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The cultural style of the Bush warriors is the latest wrinkle in one of the most enduring modes of antimodern aesthetic expression. “Kitsch is mechanical and operates by formulas,” wrote art critic Clement Greenberg in his seminal essay, “Avant-Garde and Kitsch,” in 1939. “Kitsch is vicarious experience and faked sensations. Kitsch changes according to style, but remains always the same. Kitsch is the epitome of all that is spurious in the life of our times.”

Kitsch is imitative, cheap, sentimental, mawkish and incoherent, and derives its appeal by demeaning and degrading genuine standards and values, especially those of modernity. While the proponents of the faux retro style claim to uphold tradition, they are inherently reactive and parasitic, their words and products a tawdry patchwork, hastily assembled as declarations against authentic complexity and ambiguity, which they stigmatize as threats to the sanctity of an imaginary harmonious order of the past that they insist they and their works represent. Kitsch presumes to be based on old rules, but constantly traduces them.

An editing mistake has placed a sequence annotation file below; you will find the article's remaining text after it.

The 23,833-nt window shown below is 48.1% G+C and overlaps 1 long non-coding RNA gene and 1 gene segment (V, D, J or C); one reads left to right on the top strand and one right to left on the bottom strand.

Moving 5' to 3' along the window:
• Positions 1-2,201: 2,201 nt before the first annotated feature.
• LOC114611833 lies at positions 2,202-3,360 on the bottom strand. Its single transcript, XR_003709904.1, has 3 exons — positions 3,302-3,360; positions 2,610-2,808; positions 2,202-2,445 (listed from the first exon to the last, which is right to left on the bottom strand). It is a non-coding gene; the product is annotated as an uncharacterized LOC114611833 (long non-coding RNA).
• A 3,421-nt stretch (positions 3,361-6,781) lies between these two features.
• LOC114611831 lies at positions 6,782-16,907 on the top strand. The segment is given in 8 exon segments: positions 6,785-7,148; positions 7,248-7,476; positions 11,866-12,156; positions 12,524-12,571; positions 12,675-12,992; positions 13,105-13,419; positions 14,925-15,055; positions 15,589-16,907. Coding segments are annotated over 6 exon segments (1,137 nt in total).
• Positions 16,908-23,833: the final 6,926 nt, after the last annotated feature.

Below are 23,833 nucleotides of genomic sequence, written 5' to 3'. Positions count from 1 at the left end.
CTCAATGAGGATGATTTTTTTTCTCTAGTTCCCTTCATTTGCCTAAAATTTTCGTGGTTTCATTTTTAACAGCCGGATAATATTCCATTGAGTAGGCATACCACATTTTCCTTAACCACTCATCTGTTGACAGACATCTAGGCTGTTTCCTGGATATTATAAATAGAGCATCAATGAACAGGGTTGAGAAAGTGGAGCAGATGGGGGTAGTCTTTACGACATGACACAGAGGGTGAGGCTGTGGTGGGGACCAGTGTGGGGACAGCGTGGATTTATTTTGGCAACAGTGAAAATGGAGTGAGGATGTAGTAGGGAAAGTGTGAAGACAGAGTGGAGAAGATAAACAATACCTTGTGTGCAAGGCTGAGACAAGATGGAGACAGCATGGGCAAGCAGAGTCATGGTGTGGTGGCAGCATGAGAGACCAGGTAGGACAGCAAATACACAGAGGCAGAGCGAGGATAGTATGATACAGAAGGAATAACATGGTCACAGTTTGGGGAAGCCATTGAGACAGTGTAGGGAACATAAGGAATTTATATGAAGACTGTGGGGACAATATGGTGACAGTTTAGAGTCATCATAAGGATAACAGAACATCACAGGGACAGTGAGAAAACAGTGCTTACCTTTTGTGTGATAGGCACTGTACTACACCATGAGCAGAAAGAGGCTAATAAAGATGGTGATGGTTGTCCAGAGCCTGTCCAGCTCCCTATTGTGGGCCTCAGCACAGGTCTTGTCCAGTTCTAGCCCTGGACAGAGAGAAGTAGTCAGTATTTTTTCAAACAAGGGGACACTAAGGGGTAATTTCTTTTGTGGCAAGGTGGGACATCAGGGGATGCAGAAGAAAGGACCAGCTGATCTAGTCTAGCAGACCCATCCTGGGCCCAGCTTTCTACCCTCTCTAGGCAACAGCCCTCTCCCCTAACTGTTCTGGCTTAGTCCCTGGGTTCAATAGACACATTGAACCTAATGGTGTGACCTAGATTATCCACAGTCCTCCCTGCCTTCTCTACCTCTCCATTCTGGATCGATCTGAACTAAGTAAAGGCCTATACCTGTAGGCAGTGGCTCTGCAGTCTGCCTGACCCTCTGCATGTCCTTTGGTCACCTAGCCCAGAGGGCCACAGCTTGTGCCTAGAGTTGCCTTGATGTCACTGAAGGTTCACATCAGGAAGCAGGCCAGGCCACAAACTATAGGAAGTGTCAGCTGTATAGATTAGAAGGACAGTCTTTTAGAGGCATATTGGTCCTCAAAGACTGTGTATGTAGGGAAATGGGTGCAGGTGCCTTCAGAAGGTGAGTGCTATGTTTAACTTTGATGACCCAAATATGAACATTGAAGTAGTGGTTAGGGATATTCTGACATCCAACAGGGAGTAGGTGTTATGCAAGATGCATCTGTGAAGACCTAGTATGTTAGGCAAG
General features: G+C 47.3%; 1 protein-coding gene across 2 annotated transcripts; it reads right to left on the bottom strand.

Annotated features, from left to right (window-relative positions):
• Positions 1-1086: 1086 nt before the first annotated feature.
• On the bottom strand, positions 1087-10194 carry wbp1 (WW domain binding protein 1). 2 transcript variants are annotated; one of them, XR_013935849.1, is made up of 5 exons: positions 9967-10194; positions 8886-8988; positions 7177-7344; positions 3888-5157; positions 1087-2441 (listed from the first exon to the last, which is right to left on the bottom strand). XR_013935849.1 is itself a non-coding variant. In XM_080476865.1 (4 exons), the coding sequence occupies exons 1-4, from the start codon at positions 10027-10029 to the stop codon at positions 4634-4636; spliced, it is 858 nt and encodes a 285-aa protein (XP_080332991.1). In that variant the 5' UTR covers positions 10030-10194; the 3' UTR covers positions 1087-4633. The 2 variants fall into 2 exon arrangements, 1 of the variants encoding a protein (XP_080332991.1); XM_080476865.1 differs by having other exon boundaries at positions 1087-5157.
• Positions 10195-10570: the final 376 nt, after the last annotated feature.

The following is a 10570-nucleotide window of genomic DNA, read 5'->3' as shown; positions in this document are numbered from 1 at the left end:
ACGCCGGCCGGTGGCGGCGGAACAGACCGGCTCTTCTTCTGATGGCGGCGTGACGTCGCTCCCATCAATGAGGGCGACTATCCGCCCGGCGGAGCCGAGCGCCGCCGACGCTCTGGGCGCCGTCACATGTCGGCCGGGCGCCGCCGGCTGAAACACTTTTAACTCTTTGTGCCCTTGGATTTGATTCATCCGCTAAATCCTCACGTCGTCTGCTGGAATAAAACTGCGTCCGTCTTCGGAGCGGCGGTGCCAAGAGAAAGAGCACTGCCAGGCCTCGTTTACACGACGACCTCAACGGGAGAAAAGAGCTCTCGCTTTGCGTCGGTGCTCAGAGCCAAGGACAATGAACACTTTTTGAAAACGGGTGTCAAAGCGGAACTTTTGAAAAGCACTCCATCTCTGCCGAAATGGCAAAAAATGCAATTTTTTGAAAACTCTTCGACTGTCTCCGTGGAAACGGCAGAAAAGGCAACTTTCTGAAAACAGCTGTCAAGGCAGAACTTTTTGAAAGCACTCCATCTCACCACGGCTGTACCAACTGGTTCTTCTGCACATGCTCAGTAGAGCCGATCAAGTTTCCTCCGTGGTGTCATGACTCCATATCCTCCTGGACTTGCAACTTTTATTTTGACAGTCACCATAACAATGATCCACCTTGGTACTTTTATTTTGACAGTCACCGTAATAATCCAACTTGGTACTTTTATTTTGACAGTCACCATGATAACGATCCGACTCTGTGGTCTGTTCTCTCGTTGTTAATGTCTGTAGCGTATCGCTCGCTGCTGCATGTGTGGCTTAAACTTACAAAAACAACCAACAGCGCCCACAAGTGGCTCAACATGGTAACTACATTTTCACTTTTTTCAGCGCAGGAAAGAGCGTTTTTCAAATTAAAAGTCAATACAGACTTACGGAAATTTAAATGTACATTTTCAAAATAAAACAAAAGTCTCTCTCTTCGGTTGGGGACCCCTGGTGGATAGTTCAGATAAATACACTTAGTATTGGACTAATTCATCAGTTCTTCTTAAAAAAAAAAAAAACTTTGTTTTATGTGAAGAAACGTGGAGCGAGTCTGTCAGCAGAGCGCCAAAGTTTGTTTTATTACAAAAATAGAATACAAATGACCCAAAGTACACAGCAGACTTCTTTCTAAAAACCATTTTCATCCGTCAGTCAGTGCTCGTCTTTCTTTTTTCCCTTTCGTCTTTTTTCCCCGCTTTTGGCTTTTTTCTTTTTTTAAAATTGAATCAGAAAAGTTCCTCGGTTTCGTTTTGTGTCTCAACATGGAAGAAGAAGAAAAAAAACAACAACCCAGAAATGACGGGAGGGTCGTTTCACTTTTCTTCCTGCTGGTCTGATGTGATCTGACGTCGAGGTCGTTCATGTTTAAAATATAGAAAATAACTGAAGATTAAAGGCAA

The Bush kitsch warriors have created a cultural iconography that attempts to inspire deference to the radical making of an authoritarian presidency. These warriors pose as populists, fighting a condescending liberal elite. Wealthy, celebrated and influential, their faux populism demands that they be seen however as victims.

From Salon.

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